All together, these data suggest that ΔNp63 exploits multiple pathways, including the induction of EMT-related factors, metallopeptidases, and activation of basal epithelial program, each likely contributing to increase the invasive capabilities of breast tumors cells. Of course, genetic and molecular features or distinct TME might critically impact and influence the biological activity of ΔNp63, potentially explaining the conflicting evidence on the role that ΔNp63 plays in regulating cell motility and invasiveness in breast cancer cells.

4.2. ΔNp63 and Stemness of Breast Cancer Cells

As discussed in the previous paragraphs, ΔNp63 is required to maintain the self-renewing capacity of stem cells, in diverse epithelial structures, including mammary glands [101]. Based on its role in regulating mammary stem cells homeostasis, it is not surprising that the deregulated activity of ΔNp63 has been implicated in controlling the stemness properties of the breast cancer cells. By exploiting a mouse model of basal-type breast cancer tumorigenesis, Chakrabarti and colleagues identified a ΔNp63-driven pathway, which is capable of governing the tumor-initiating activity of breast cancer cells [50]. ΔNp63 depletion significantly reduces tumorsphere formation, in vitro, and decreases tumor volume in vivo. As discussed before, ΔNp63 enhances the WNT signaling, a critical regulator of epithelial stem cell homeostasis, by directly driving the expression of FZD7, a receptor for the WNT ligands. Importantly, FZD7 or ΔNp63 depletion, exerts a similar effect on tumorpheres formation, suggesting that activation of the WNT signaling is a critical effector of the ΔNp63-dependent control of breast cancer stemness, at least in basal-type breast cancer.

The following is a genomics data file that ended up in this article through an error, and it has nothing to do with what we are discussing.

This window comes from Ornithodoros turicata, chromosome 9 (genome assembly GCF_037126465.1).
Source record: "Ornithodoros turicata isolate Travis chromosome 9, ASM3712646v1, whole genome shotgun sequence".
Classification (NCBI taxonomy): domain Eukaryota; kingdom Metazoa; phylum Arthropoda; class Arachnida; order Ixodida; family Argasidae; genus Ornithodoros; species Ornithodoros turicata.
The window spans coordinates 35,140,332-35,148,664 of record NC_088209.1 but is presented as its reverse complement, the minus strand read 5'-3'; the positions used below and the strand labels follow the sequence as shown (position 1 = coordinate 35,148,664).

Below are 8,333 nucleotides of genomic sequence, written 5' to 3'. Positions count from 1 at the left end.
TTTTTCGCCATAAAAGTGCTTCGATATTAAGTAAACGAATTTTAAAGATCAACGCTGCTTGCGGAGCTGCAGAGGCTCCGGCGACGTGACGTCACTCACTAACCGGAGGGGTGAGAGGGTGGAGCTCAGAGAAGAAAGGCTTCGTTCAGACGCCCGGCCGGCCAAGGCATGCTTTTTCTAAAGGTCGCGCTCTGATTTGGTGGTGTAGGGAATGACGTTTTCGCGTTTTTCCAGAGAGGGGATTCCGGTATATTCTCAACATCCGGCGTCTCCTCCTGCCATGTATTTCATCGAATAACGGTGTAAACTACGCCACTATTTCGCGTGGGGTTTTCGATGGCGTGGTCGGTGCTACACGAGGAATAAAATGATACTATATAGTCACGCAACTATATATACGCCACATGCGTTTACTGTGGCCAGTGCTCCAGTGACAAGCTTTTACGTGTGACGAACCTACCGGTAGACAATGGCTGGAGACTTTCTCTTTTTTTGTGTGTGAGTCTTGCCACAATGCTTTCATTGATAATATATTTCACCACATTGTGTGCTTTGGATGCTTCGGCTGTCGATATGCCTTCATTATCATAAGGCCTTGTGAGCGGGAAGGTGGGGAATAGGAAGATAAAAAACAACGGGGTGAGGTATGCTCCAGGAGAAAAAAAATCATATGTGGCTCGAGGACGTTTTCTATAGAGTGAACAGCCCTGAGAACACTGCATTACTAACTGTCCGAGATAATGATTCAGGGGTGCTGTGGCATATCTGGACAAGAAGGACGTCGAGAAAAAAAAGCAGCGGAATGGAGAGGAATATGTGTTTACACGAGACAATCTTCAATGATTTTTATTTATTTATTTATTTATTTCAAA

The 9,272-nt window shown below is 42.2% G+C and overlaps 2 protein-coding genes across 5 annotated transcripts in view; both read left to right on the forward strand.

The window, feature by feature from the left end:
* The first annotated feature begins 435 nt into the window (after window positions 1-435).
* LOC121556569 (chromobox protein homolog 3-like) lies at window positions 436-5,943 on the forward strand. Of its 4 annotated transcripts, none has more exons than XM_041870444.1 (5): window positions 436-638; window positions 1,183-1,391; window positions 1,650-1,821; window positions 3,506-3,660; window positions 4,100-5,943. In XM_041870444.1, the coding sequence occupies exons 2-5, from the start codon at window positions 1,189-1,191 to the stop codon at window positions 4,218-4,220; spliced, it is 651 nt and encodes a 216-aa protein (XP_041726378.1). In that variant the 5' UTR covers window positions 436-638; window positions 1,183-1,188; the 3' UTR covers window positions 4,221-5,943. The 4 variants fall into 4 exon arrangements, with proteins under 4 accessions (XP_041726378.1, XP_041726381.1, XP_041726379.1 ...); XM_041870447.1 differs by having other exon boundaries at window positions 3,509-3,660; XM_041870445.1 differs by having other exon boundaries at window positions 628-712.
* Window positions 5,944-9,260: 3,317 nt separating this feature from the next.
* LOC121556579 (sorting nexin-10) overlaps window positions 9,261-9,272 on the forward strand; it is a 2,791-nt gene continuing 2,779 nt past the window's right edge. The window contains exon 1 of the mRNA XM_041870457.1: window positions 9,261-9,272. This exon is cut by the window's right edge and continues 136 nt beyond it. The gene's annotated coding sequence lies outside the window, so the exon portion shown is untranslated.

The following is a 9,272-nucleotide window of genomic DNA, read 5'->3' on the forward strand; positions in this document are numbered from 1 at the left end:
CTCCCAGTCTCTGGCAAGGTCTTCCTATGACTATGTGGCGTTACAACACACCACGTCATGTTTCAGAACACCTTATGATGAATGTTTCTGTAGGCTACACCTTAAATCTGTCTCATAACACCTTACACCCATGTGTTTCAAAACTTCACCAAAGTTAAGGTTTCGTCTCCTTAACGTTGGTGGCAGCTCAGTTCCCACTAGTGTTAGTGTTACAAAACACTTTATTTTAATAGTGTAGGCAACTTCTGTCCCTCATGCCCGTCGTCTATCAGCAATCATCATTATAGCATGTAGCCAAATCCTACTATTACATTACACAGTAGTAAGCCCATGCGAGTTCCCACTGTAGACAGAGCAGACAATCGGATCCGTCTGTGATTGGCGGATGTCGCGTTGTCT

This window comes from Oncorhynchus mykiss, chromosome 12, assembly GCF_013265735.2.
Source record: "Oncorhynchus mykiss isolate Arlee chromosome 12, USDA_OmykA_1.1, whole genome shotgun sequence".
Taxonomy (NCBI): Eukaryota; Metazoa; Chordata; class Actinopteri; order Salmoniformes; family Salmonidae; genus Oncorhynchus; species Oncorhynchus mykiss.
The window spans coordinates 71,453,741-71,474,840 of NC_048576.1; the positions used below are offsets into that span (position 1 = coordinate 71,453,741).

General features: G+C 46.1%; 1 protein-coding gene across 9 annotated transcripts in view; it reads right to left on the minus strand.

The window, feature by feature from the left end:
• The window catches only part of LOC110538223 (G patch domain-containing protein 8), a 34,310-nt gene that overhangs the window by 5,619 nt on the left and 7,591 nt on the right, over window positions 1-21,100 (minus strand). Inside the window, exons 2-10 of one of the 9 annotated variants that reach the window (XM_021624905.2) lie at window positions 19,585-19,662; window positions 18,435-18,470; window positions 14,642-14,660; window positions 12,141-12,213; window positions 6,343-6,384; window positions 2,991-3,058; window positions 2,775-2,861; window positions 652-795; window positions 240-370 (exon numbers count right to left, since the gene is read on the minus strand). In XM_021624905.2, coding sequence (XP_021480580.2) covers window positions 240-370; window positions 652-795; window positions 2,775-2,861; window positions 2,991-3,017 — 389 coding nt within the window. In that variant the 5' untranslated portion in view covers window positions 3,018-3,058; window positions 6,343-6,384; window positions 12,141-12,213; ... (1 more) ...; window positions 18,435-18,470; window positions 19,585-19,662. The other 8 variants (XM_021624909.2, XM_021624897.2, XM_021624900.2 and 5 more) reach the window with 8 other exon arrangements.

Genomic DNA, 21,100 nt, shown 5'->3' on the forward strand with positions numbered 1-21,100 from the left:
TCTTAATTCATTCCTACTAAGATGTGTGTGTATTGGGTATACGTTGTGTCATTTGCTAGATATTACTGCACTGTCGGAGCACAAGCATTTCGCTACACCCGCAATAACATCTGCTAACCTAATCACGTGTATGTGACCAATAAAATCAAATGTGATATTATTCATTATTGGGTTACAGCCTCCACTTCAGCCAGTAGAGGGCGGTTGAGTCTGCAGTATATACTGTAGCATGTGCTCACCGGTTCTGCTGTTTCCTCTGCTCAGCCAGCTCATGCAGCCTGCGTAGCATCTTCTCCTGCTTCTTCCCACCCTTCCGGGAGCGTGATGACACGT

The prominent role of ΔNp63 in controlling the self-renewal potential and expansion of mammary cancer stem cells, has also been confirmed in a mouse model of luminal type breast carcinogenesis. Downregulation of p63 in MMTV-ErbB2-derived mammospheres, which almost exclusively express the ΔNp63 isoform, significantly limits the self-renewal capacity of cancer stem cells in vitro, and delays tumor growth, in vivo [102]. At the molecular level, ΔNp63 enhances the Hedgehog signaling, a relevant pathway in stemness regulation, by directly controlling the expression of Sonic Hedgehog (SHH), GLI family zinc finger 2 (GLI2), and Patched1 (PTCH1) genes.
In addition to the WNT and Hh pathway, other transcriptional targets of ΔNp63 involved in stemness regulation of breast cancer has been identified and characterized. One of these targets is the Notch1 receptor. As discussed above, in mammary glands, NOCTH signaling and ΔNp63 activity are functionally interconnected in a finely regulated cross-talk, ensuring a proper balance between the luminal commitment and maintenance of the basal cell fates. In the MCF7 breast carcinoma cell line, overexpression of ΔNp63 enhances the cancer stem cell-like features and leads to an increase of cancer cell proliferation, clonogenicity, and incidence of xenograft tumor growth, in vivo [103]. These effects have been associated with a transcriptional upregulation of NOTCH1 by ΔNp63.
Another ΔNp63 transcriptional target involved in breast cancer stemness is BMP7, a member of the bone morphogenetic proteins of the TGFβ superfamily of cytokines [104]. By using an in vitro cell system and a mouse model of breast cancer, Balboni and colleagues identified BMP7 as a bona fide ΔNp63 target gene. Notably, activation of BMP7 signaling is a common event observed in human breast cancers, mainly in the basal molecular subtype, where it can regulate EMT, epithelial cell plasticity, and tumorigenicity.